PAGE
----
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Education Minister Doug Currie resigns

Teresa Wright/The Guardian  Doug Currie says he is leaving public life to pursue another, as yet undetermined, career. He says he enjoyed the challenge of transformation during his 11-year tenure in government.
Teresa Wright/The Guardian Doug Currie says he is leaving public life to pursue another, as yet undetermined, career. He says he enjoyed the challenge of transformation during his 11-year tenure in government.

“It’s time.”

Doug Currie says this is the main reason why he has resigned as education minister and as a member of the P.E.I. legislative assembly.

The resignation took effect immediately Thursday, but Currie says it is not as sudden a decision as it may appear.

“I’ve been in this business now for 11 years,” he said.

“I’m in my 57th year, so I felt that if I want to have a potential new opportunity, the window closes fairly quickly at certain ages, so I feel right now I’m in that window that I have another opportunity to do something.”

With two years to the next scheduled provincial election, Currie says departing now allows the Liberal party ample time to find a replacement for his seat, which under the newly drawn electoral map will be District 11, Charlottetown-Belvedere.

“I owe it to the party that I make sure I give them time to look at a potential candidate, an opportunity to keep my seat strong.”

During a sit-down interview with The Guardian Thursday, Currie said he had always told himself he would never seek a fourth mandate.

But this is counter to what he told the paper during an informal conversation a few months ago, when he said he was indeed planning to run again in the next election and that he was “in it for the long haul.”

When asked what changed between then and now, Currie cited the transitions in the school system during the recent school review as the reason for saying he planned to reoffer.

The former educator and school principal says he didn’t want to become an elected official who was “hanging on and hanging on,” but rather wanted to go out on his own terms.

By leaving now, at age 57 in good health, other employment opportunities are now open to him, he said.

And he is indeed interested in a new job.

“I want another opportunity. I’m really motivated and excited to do something different,” he said, adding that he doesn’t have anything immediately lined up or in mind at this time.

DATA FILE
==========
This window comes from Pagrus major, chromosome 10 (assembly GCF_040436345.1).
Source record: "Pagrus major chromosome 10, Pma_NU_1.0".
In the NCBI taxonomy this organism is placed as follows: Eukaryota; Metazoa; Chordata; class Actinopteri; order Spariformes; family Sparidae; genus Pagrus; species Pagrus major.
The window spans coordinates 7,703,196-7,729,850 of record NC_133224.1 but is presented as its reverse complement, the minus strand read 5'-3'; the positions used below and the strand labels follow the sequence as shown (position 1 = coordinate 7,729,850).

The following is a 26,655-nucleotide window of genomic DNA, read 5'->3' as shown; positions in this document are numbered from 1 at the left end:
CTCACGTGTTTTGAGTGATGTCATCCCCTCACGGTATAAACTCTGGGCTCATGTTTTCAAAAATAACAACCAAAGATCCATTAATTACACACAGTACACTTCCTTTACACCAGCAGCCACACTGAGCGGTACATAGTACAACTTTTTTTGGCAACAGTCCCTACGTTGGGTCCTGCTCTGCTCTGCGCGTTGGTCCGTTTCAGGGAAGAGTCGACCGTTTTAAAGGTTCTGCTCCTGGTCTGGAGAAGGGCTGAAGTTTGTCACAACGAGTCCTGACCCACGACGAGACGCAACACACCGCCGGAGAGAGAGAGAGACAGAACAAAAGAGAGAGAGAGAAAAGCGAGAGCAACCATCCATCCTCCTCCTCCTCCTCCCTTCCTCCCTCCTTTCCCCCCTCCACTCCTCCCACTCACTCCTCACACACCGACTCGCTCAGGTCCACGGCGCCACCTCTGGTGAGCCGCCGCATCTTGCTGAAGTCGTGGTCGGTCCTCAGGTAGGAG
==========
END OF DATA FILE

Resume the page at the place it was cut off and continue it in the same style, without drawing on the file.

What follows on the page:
Currie acknowledged his time in office was difficult at times, especially in leading ministries going through transformational and often controversial changes.

Currie served twice as health minister and twice as education minister during his 11-year tenure in office.

In those roles, he stick-handled a number of heated policy changes, many of which provoked strong backlash and heated public debate, including: primary health care reform, including the transformation of rural hospitals into long-term care and alternate care centres; the disbanding of regional health authorities and creation of Health P.E.I.; the debate about P.E.I.’s former abortion policy; the introduction of Kindergarten into the school system; the disbanding of the English school board and creation of the Public Schools Branch and the 2016-17 school review and rezoning.

Currie admits he did not always agree with some of the policy decisions he was asked to champion, although he declined to go into specifics.

Cabinet and caucus decisions are made on a consensus basis, which sometimes means dissenting views.

“I’ve always respected decision-making process and the final decisions the party would take – it didn’t mean I always agreed with them, because I didn’t. Some I did, some I didn’t - but at the end of the day, that’s how democracy works,” he said.

UPEI political scientist Peter McKenna noted politics is often thankless work that can take a personal toll.

He says he was surprised to learn Currie was leaving politics, but also felt people should not necessarily read too much into it.

“Doug Currie is an experienced member of that cabinet and has held some of the more difficult and challenging portfolios, so it is a blow to a government, it’s a setback for sure,” he said.

“But it’s also an opportunity for someone else in the caucus to move into cabinet and to shine and to learn and to grow in the job.”

Currie says he “loved the challenge of transformation,” but wants to take some time to find a new path.

He did not rule out returning to public office sometime in the future.

“I would never close the door to any opportunity and I don’t know where I will be in two or three or four or five years. I’m going to keep all my options open.”

Premier Wade MacLauchlan recognized Currie’s contributions and leadership during his time in office.

Agriculture and Fisheries Minister Alan McIsaac has agreed to take on the role of acting Minister of Education until the premier chooses a more permanent replacement.

As per the Election Act, government has six months to call a byelection to fill Currie’s now vacant seat in Charlottetown.

 

Teresa.wright@theguardian.pe.ca

Twitter.com/GuardianTeresa

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